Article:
Read Time: 6 Minutes
On October 18, 2015 my wife Katharine and I lost our little dog of thirteen years, Dizzy. Dizzy was so much more than a dog to us; she was our little baby, affectionately called our “dog-ter.” You may remember Dizzy from the article I wrote about her last year where I distilled a few business true-isms from her everyday actions. In Dizzy’s short time on this earth, she had a profound impact on our lives and touched many people in unforeseen and wonderful ways. When we announced Dizzy had passed away last week on Facebook and Instagram, we were overwhelmed by her friends writing such nice things about her. It was wonderful to read all the sweet comments and amazing to see the lives she touched, near and far.
Dizzy’s passing, though inevitable, was a real shock to Kat and me. We thought we had a few more good years left with her and looked forward to weekend brunches, Sunday snuggles and a couple more Thanksgiving turkey comas. Everything happened so quickly that neither of us got a chance to emotionally prepare for her departure and we barely had a chance to say goodbye and tell her how much she meant to us.
So, I decided to write Dizzy a letter and tell her just how wonderful she was. I figure if humans get eulogies, Dizzy is entitled to one last tribute on my blog.
My Dear Little Dizzy,
I thought we’d have more time. More time for naps, more time for playing, and more time keeping mommy and me company on the couch while we catch up on emails… The time we had together was filled with laughs, kisses, smiles and hugs. You brought out the best in everyone with your teddy bear face and smiley under bite, but most of all, the impact you had on me and your Mom was profound. Five pounds may not amount to much in the grand scheme of things but your five pounds of fluff and love occupied a big part of our hearts.
You may not remember it but you came from a breeder in Marshfield, Missouri. A few of my friends made a cross-country road trip in college to pick out a new puppy and bring her back to Bloomington. When I arrived at the breeder, I saw a beautiful litter of fuzzy cotton balls. I disregarded the yappers and ignored the shy sleepers and was quickly drawn to you. In fact, you stepped forward from your brothers and sisters and crawled into my lap as if to say “take me home!” I’m not a big believer in love at first sight but it happened that day in the tiny town of Marshfield. You slept in my lap the whole way to your new college home.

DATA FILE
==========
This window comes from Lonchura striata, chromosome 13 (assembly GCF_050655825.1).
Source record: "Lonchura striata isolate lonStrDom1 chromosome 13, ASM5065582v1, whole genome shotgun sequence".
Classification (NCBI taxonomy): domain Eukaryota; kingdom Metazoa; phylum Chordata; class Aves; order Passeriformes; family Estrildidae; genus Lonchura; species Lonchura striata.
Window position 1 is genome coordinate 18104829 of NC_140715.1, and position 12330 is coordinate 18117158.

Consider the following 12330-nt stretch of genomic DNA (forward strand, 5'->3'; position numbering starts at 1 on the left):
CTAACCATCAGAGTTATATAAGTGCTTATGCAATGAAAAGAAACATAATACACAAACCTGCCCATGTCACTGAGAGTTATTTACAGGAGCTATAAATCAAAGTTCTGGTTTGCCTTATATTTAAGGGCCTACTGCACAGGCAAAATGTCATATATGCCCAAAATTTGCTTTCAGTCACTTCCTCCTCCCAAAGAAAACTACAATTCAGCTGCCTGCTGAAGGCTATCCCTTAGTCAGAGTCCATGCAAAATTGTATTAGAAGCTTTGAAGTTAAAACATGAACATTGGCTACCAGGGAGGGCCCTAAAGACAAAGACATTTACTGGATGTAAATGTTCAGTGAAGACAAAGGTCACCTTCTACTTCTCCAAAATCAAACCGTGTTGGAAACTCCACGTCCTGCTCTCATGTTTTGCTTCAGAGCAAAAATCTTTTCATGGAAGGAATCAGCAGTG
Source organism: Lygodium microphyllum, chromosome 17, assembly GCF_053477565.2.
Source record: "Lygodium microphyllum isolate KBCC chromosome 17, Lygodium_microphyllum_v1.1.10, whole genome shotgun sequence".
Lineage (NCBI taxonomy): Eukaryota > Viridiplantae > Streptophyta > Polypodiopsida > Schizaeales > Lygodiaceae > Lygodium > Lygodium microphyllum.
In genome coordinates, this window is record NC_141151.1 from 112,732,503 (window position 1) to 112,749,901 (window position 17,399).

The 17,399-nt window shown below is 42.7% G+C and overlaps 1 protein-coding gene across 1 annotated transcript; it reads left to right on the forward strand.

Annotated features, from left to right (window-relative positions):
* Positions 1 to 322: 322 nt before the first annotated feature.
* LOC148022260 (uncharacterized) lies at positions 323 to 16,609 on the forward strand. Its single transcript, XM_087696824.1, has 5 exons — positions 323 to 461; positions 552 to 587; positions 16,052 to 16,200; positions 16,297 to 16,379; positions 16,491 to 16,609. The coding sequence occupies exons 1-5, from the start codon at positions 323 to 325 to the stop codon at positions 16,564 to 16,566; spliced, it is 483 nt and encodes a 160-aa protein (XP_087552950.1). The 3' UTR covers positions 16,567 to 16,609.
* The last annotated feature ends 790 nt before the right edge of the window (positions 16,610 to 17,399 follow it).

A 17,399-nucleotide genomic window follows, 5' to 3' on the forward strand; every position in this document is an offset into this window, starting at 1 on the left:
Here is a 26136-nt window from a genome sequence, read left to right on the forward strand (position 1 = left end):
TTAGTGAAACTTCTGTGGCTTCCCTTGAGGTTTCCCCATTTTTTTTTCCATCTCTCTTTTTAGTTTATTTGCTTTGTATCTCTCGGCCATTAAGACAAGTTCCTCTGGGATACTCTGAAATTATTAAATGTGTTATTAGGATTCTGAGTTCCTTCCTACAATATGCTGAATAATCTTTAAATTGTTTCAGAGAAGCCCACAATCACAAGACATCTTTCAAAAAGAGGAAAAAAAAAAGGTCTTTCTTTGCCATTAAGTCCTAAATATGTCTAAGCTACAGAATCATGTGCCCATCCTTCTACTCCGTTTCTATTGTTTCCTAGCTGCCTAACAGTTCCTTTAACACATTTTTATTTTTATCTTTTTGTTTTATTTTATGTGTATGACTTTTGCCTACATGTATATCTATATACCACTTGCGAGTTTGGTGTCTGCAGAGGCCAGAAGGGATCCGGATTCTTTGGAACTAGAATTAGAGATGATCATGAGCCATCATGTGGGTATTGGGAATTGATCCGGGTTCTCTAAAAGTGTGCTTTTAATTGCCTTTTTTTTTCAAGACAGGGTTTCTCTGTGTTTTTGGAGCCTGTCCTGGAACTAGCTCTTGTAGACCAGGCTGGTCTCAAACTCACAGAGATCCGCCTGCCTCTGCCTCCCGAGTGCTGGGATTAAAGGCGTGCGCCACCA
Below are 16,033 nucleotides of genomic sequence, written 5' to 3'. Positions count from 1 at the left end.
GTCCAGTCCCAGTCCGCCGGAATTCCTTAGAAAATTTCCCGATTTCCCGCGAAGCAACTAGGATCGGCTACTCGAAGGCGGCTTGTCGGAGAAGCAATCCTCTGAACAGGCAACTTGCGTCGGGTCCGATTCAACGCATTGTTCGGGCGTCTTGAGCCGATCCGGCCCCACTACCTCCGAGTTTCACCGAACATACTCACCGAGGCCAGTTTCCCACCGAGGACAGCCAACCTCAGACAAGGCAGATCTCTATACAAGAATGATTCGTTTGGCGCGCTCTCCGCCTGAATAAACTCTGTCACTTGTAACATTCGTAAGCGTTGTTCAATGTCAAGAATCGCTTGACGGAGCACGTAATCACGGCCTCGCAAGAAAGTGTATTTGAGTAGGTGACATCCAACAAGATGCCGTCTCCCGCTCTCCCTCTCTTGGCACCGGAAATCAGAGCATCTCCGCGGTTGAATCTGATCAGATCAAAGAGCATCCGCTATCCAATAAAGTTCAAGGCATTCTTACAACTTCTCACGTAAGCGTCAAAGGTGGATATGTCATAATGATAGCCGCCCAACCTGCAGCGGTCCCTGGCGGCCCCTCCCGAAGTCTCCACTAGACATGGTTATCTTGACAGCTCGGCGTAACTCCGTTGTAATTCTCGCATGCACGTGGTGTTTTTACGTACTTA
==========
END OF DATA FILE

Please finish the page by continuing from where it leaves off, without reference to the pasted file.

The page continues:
Of course I forgot the “no pets” policy in University Commons Apartments. I managed to keep you for a semester before I was forced to board you at Granny’s house in the Chicago suburbs with our other dogs, Fluffy and Rolfie, for the remaining three months of the semester. I wish I could say Fluffy and Rolfie were happy to have another roommate but your puppy ways just didn’t mix with their 10 year-old routines. You ran circles around them, stole their toys and treats, and made them…well…Dizzy!
You rejoined me at school to finish your “dogree” the following year where you gained three more roommates who adopted you as our mascot for our run-down college townhouse. You earned names like Dizzers, Whizzy, Snoopy and Poo Factory. You raced around the house at top speed, played in the yard, barked at birds and squirrels, went fishing, ate Superbowl ribs and loved every minute of it. You loved being around people and made friends wherever you went; although, no ankle was safe when people entered or exited the apartment. Those were good years.
After college, Mommy and I took you to the big city; quite a change for a small-town pup from rural Missouri. But you adapted well and claimed every comfy spot and plush blanket in the condo. You were there on our first day of work, when we got married, for birthdays, cocktail parties and comforted us in times of loss. When we were in pain, you were always there and seemed to know just the right thing to do without even saying a word. Laying in our laps and licking our hand let us know that everything would be OK.
Seeing our little baby get older and lose her ability to play, jump and run was hard but we were all too happy to take care of you as you took care of us. When you could no longer walk on hard floors, we carried you. When you could no longer eat dry kibble, you dined on only the best gourmet cuts of meat. When you could no longer tell us you needed to go to the bathroom, we were all too happy to clean up after you. We loved you so much and caring for you was our joy, all so we could have you in our lives.
The day we said goodbye was one of the hardest days for Mommy and me. We knew the pain you were feeling was too much for you to bear, and no matter how much we wanted you in our lives, your life had become far too painful. I know it must have been confusing and scary as we took you to the vet but the exhaustion and anguish we saw in your eyes told us you knew it was time. We hugged you tight, said we loved you over and over and gently stroked your soft fur as you took your last nap.
We will forever cherish the memories we made together. All you ever asked in return was to be held, to be pet, and a standing reservation for a warm, comfy spot at the foot of our bed; conditions we were all too happy to meet.
We love you very much and miss you every day, Dizzy. Our daily routines have changed so much and we find ourselves looking for you in all the familiar places but you are somewhere else now. Mommy and I both know you are in a better place now; eating chicken, running on sunny lush lawns and napping any time you want on beds of soft Kashwere.
Thank you, Dizzy, for thirteen years of unconditional love and companionship. You taught us so much about life and filled our hearts with love.